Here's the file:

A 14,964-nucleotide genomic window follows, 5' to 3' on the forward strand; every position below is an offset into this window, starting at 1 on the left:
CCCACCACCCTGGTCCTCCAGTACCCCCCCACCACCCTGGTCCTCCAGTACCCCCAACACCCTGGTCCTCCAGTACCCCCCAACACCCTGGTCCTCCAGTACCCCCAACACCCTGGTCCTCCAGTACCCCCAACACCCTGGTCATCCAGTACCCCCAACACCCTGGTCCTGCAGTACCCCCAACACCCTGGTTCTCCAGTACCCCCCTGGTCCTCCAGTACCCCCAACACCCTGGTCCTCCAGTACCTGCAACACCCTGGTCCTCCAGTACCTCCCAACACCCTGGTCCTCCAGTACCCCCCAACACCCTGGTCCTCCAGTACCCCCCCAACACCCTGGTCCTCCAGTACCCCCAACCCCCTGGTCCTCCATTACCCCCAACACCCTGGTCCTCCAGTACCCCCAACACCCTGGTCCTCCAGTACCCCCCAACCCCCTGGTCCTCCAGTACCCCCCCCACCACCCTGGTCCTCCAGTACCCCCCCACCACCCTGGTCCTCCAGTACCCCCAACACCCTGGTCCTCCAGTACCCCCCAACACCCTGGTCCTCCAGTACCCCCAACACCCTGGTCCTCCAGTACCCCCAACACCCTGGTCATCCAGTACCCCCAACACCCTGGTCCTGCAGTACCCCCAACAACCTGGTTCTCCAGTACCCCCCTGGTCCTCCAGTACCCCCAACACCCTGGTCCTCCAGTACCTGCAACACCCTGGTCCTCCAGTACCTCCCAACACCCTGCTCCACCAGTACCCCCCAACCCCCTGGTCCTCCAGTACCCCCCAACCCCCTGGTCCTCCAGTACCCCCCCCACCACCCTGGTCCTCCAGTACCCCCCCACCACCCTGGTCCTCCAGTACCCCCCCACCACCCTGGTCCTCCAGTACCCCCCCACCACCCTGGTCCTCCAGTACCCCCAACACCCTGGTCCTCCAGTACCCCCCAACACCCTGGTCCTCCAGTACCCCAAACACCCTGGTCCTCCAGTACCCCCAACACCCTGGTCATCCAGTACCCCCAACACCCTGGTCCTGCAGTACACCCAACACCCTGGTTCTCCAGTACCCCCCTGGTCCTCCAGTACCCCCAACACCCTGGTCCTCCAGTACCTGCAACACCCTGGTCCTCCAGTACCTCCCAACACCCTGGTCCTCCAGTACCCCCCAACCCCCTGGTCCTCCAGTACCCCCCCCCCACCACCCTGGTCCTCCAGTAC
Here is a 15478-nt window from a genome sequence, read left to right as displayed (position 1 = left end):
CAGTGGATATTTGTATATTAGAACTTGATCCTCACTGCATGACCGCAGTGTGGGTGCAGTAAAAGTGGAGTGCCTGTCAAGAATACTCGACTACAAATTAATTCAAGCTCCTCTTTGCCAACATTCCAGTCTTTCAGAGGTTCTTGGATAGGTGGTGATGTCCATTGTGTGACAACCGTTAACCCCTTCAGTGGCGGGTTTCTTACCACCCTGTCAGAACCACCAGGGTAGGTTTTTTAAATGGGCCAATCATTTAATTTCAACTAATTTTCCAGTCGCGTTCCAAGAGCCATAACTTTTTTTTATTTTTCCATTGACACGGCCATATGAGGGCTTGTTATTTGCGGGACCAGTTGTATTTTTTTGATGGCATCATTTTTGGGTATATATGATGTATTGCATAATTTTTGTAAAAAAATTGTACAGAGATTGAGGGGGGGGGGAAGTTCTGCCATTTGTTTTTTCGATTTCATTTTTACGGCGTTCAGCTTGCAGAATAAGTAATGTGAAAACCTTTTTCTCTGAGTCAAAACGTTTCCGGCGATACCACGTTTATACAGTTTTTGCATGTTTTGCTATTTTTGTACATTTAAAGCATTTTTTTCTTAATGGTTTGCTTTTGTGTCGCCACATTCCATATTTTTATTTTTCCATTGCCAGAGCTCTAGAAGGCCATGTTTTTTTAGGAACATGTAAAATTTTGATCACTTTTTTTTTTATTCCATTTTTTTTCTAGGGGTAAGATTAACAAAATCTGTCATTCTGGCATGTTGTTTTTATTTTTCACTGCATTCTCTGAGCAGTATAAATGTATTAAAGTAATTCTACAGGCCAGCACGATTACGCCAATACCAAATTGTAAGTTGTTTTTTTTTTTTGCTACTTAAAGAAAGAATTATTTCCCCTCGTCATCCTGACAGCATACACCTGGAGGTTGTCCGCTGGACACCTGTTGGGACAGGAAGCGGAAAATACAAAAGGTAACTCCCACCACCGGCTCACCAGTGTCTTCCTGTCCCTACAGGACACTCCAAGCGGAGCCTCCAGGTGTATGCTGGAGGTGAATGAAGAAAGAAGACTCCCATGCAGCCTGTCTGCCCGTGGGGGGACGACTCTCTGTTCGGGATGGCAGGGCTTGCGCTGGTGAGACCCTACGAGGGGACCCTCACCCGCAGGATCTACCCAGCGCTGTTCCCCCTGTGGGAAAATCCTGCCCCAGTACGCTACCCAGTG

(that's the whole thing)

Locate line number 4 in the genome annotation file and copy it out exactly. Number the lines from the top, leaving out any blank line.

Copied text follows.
CAGTGGATATTTGTATATTAGAACTTGATCCTCACTGCATGACCGCAGTGTGGGTGCAGTAAAAGTGGAGTGCCTGTCAAGAATACTCGACTACAAATTAATTCAAGCTCCTCTTTGCCAACATTCCAGTCTTTCAGAGGTTCTTGGATAGGTGGTGATGTCCATTGTGTGACAACCGTTAACCCCTTCAGTGGCGGGTTTCTTACCACCCTGTCAGAACCACCAGGGTAGGTTTTTTAAATGGGCCAATCATTTAATTTCAACTAATTTTCCAGTCGCGTTCCAAGAGCCATAACTTTTTTTTATTTTTCCATTGACACGGCCATATGAGGGCTTGTTATTTGCGGGACCAGTTGTATTTTTTTGATGGCATCATTTTTGGGTATATATGATGTATTGCATAATTTTTGTAAAAAAATTGTACAGAGATTGAGGGGGGGGGGAAGTTCTGCCATTTGTTTTTTCGATTTCATTTTTACGGCGTTCAGCTTGCAGAATAAGTAATGTGAAAACCTTTTTCTCTGAGTCAAAACGTTTCCGGCGATACCACGTTTATACAGTTTTTGCATGTTTTGCTATTTTTGTACATTTAAAGCATTTTTTTCTTAATGGTTTGCTTTTGTGTCGCCACATTCCATATTTTTATTTTTCCATTGCCAGAGCTCTAGAAGGCCATGTTTTTTTAGGAACATGTAAAATTTTGATCACTTTTTTTTTTATTCCATTTTTTTTCTAGGGGTAAGATTAACAAAATCTGTCATTCTGGCATGTTGTTTTTATTTTTCACTGCATTCTCTGAGCAGTATAAATGTATTAAAGTAATTCTACAGGCCAGCACGATTACGCCAATACCAAATTGTAAGTTGTTTTTTTTTTTTGCTACTTAAAGAAAGAATTATTTCCCCTCGTCATCCTGACAGCATACACCTGGAGGTTGTCCGCTGGACACCTGTTGGGACAGGAAGCGGAAAATACAAAAGGTAACTCCCACCACCGGCTCACCAGTGTCTTCCTGTCCCTACAGGACACTCCAAGCGGAGCCTCCAGGTGTATGCTGGAGGTGAATGAAGAAAGAAGACTCCCATGCAGCCTGTCTGCCCGTGGGGGGACGACTCTCTGTTCGGGATGGCAGGGCTTGCGCTGGTGAGACCCTACGAGGGGACCCTCACCCGCAGGATCTACCCAGCGCTGTTCCCCCTGTGGGAAAATCCTGCCCCAGTACGCTACCCAGTG